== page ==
Mormon Practices

What are LDS religious rituals?

mormon image of Christ

Joseph Smith founded Mormonism, later re-named The Church of Jesus Christ of Latter-Day Saints, in the early 1800's. Based on Salt Lake City, Utah, the LDS church is based on the testimony of Smith, concerning heavenly visions he had when we was a teenager.

Today Mormonism is known for their missionary efforts around the world, their conservative family values, and for controversial issues like the history of African-Americans, the secrecy of LDS temple activities, and historical connections to polygamy. (See LDS beliefs)

Although they are sometimes controversial, Mormon religious practices are important to church members. They often express certain beliefs and commitments that adherents have made. Below the reader will find brief descriptions of important Mormon practices as well as links to more in-depth articles.

Mormonism's religious practices

Health Code

Devout Mormons follow the "Word of Wisdom," a health code revealed to Joseph Smith in 1833.

Chapel Services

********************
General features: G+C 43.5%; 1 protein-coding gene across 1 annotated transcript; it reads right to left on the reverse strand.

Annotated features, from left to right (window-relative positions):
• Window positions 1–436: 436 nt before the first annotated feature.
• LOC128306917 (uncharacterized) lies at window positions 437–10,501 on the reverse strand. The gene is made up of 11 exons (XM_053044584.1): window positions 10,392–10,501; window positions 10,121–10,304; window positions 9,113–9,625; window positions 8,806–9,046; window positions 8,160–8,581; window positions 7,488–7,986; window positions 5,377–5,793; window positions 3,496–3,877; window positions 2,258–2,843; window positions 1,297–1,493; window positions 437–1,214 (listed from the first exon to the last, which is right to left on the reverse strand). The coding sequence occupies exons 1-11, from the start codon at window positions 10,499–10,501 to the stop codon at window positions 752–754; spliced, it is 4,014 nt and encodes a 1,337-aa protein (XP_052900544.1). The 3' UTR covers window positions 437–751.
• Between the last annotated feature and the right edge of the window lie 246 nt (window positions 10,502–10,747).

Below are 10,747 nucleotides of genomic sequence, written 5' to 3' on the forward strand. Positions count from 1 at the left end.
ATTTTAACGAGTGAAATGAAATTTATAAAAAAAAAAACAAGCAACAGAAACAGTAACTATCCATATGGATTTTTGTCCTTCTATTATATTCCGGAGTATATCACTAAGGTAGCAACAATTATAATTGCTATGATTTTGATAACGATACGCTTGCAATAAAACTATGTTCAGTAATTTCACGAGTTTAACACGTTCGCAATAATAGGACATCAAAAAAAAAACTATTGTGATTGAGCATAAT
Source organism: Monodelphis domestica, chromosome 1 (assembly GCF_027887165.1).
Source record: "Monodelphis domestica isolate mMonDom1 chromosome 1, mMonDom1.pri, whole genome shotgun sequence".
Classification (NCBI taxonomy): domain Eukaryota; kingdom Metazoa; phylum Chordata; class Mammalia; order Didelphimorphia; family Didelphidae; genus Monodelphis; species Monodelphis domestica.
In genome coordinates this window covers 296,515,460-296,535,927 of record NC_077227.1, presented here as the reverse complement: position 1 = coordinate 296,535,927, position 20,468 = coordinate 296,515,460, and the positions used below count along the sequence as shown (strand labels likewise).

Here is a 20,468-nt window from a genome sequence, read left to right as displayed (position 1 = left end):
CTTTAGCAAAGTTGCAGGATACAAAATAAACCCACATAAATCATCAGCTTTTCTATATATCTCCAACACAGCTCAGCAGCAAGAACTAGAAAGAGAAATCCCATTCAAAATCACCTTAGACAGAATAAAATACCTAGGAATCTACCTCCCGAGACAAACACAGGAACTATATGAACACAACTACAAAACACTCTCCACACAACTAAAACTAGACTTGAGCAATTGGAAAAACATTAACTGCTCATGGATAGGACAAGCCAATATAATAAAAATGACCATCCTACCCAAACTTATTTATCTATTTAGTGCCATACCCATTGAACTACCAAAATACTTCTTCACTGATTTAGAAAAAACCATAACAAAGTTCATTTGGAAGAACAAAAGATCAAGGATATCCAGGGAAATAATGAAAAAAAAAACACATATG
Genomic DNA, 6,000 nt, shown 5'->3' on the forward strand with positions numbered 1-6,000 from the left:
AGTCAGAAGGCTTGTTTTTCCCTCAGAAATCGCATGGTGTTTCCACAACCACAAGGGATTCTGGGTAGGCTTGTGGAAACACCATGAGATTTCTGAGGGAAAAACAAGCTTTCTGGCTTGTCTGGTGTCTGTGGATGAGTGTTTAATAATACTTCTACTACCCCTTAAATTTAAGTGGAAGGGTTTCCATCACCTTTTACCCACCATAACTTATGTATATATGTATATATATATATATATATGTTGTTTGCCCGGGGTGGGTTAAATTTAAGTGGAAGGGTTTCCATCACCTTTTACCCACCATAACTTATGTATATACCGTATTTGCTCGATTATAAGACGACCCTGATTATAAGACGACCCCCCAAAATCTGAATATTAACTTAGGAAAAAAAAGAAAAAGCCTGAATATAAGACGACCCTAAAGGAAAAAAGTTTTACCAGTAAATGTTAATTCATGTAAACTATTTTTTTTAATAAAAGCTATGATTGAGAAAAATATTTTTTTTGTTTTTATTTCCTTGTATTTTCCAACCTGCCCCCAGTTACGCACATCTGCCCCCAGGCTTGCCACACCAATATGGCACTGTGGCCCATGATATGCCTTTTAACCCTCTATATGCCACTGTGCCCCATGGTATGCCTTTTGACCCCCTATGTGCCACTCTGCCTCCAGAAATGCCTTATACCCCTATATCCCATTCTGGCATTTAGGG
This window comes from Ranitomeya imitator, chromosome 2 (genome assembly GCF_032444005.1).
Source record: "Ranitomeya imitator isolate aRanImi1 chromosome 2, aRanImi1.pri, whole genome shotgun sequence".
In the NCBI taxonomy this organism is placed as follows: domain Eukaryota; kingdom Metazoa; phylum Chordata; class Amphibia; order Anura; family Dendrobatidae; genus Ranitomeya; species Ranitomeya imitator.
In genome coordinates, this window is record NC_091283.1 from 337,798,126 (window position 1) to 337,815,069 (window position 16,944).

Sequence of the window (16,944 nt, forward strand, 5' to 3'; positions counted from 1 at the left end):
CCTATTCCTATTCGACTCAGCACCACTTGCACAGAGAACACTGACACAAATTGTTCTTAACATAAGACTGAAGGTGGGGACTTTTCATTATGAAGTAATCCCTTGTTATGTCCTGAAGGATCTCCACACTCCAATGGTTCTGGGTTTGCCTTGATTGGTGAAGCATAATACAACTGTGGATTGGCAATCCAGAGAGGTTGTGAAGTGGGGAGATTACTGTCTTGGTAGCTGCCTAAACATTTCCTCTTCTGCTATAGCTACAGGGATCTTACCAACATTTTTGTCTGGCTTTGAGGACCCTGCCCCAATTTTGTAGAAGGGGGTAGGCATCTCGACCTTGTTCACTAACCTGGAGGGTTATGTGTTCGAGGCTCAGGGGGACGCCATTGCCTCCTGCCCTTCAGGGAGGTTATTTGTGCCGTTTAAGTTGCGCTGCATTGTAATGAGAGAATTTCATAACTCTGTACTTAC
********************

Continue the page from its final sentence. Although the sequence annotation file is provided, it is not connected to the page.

Regular Mormon worship takes place on Sundays in buildings called churches or chapels.

Temple Ordinances

Members of The Church of Jesus Christ of Latter-day Saints perform several ordinances as part of their faith, some of which take place only within temples.

Temple Garment

In the Church of Jesus Christ of Latter-day Saints (LDS Church) and a few other sects of Mormonism, the temple garment is a set of special underwear worn by male and female Latter-day Saints who have taken part in the washing and anointing ceremony in a Mormon temple.

Baptism for the Dead

Baptism for the dead by proxy (or "vicarious baptism") is an ordinance practiced by members of The Church of Jesus Christ of Latter-day Saints and other Mormon denominations. (It is also found among the Mandaeans of Iraq and Iran, some of the Neo-Apostolic congregations of Europe, and some Native American religions.)

Mormon Missions

The LDS Church sponsors a massive missionary movement involving about 54,000 young missionaries at any one time (typically a ratio of four male "elders" for every female "sister"). There are currently 330 missions underway in 162 nations.

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